Business Briefs
Reported by Star-Bulletin staff & wire

[ Taking Notice ]


>> Palo Lopez has joined Marc Resorts Hawaii as director of operations. He is responsible for supervising the company's portfolio of hotel and condominium resorts. He was most recently director of operations for the Atlantis Casino Resort in Reno, Nev., and operations manager for Outrigger Hotels and Resorts.

>> Starbucks International authorized licensee Coffee Partners Hawaii has appointed Jack Pitcher to the newly created food manager position for its Hawaii Starbucks retail locations. He oversees standards, training and quality implementation for all of the stores' food and beverage products and also manages the development of new food products. He was most recently a sales representative for Honolulu's Chambers & Chambers Wine Merchants and was responsible for staff training at various restaurants on Oahu.

>> Douglas M. Forman has joined Bank of Hawaii as a senior vice president and asset management operations and administration manager. He will supervise the quality and performance of the Asset Management Group's business lines. He was previously a senior credit officer at Aetna International in Hartford, Conn., and has 25 years experience in the financial services industry.

>> Dean Tamanaha was named sales and training manager at Territorial Savings Bank. He joined the bank in Sept. 2002 and was previously a vice president and treasurer of Finance Factors and finance manager for Hawaii State Federal Credit Union.

>> Chris Byrer has joined Edward Jones investment representative Geal Fukumoto Talbert's Kaneohe office as a second investment representative. He will work out of her office for the next few months and subsequently open a third office in Kaneohe.

>> Scott Robbs and Darnell Arceneaux have joined Hawaii Sports Network. Robbs, a returning Hawaii resident is assistant sports information director. Arceneaux, a football player, is developmental programs coordinator. Robbs will write stories for the HSN Web site,, and serve as its editor. He will also oversee the Student Sports Information Directors program, a high-tech internship that provides Hawaii high school students with hands-on experience of sports journalism on the Web. Robbs has lived in Las Vegas for the past 10 years, where he worked at KLAV radio station. Arceneaux has returned home after graduating and playing football at the University of Utah. He will assist Doris Sullivan, director of student services in the HSN Athletic Prep Academy, a division of the Hawaii Sports Network Foundation. Arceneaux will work with student-athletes and their families to find a college that best fits their needs.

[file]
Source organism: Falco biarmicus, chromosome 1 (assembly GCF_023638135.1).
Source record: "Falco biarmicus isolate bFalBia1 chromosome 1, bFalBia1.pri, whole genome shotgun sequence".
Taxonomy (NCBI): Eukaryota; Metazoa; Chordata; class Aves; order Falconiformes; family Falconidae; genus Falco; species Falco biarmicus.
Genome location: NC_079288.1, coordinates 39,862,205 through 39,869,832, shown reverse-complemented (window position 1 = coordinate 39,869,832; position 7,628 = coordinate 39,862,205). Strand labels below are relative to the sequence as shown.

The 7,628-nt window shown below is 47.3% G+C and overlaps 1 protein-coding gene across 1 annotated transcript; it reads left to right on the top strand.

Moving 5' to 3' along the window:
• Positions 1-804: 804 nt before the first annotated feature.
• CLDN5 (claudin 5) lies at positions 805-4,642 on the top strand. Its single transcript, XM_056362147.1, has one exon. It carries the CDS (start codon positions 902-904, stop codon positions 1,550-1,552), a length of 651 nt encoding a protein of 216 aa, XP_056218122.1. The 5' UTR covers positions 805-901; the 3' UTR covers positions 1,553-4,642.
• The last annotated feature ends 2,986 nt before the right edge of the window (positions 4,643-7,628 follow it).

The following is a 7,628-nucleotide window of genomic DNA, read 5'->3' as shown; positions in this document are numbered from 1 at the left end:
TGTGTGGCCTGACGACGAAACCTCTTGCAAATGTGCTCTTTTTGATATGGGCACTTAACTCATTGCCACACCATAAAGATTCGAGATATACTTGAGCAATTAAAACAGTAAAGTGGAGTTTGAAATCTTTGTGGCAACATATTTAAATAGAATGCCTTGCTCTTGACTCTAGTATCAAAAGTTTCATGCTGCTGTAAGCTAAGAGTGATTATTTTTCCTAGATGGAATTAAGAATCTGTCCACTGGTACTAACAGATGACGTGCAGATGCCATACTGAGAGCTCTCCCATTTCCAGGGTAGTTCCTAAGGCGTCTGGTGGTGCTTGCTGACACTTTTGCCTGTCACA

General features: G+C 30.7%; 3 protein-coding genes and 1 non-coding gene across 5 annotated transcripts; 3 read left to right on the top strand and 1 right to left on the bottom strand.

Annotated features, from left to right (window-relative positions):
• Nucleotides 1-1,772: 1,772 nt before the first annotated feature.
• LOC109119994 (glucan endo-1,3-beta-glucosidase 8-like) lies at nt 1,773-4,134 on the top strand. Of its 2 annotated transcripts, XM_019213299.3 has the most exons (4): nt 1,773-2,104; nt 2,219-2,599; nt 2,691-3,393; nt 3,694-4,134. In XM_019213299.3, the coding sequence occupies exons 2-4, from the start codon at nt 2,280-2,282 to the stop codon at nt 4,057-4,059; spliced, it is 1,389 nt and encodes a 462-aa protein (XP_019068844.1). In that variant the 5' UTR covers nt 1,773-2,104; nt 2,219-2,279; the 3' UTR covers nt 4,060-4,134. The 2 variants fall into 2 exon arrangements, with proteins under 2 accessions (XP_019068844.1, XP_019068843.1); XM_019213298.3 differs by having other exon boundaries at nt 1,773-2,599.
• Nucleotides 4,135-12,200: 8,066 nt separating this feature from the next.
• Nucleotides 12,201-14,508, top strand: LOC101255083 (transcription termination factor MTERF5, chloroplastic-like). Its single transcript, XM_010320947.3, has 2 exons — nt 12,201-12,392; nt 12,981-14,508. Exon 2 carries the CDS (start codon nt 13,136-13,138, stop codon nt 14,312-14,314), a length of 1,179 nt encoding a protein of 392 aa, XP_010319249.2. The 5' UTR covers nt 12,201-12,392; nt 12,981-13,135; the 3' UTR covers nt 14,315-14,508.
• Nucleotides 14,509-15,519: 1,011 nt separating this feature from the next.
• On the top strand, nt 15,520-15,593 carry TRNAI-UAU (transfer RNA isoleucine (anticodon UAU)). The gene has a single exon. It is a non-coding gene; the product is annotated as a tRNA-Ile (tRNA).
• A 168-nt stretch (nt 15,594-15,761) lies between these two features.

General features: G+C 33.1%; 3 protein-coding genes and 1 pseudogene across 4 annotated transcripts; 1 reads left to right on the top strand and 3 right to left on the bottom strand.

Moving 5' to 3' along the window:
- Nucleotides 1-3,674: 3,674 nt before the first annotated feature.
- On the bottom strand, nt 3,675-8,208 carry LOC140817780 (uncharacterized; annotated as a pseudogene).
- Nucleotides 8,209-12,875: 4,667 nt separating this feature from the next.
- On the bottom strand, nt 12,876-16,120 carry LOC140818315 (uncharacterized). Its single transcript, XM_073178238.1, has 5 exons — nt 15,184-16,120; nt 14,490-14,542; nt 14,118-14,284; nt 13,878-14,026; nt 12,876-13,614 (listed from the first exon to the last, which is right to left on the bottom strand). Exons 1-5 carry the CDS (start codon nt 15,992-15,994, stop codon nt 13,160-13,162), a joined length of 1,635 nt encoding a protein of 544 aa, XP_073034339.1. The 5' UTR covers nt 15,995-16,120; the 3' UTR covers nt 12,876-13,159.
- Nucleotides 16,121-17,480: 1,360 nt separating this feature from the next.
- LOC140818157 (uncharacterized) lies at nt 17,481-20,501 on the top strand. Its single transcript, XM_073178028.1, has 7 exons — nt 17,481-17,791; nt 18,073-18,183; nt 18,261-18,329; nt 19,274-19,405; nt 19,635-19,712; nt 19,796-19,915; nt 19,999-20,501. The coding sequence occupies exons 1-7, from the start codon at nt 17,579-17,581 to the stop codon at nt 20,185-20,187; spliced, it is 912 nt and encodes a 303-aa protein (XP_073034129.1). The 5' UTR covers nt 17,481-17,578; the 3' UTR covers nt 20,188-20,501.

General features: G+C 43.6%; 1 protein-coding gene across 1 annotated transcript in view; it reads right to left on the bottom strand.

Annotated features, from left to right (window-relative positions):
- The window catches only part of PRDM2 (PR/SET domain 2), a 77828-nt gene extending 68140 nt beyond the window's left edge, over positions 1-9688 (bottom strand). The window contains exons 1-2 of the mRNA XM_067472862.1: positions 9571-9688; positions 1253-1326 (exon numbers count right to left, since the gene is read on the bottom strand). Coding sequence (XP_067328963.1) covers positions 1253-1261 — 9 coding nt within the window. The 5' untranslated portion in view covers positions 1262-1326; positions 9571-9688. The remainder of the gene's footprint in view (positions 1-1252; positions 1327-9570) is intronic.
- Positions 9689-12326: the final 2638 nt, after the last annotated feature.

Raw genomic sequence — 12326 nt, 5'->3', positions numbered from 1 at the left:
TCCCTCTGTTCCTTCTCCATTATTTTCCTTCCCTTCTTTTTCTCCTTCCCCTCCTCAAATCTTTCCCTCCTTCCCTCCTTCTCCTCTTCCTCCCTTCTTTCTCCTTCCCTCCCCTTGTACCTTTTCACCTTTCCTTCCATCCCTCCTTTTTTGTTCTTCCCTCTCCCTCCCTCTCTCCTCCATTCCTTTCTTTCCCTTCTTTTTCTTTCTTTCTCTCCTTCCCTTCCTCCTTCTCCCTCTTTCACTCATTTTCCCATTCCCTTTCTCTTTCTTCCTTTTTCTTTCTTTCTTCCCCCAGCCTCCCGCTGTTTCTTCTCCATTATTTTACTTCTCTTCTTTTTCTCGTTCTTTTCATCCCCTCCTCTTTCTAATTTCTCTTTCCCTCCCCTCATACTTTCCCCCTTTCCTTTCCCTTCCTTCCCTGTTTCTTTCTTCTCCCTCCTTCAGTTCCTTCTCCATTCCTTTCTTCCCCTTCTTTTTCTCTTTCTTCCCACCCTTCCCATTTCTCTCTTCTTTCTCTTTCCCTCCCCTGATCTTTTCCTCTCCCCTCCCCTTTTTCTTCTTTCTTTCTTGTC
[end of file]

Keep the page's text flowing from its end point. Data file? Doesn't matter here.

>> Edgar Gum has been named general manager of Marriott's Waiohai Beach Club at Poipu, Kauai. He oversees the resort's management and operations. He has worked for the company in Hawaii for more than 15 years and was resident manager at the JW Marriott Ihilani Resort & Spa in Ko Olina prior to being promoted.

>> Edwin I. Tanaka has been promoted to compliance manager for Hawaii Pacific Federal Credit Union. He is responsible for risk management of delinquencies and managing the firm's compliance program and security issues. He has been employed at the union since 1999 as a loan adjuster and has more than 29 years of banking experience.

Japan trade surplus shrinks to 609 billion yen

Tokyo >> Japan's trade surplus shrank in September as slowing growth in the U.S. and a rising yen eroded the value of exports for the fourth straight month, jeopardizing a recovery from recession in the world's second-biggest economy.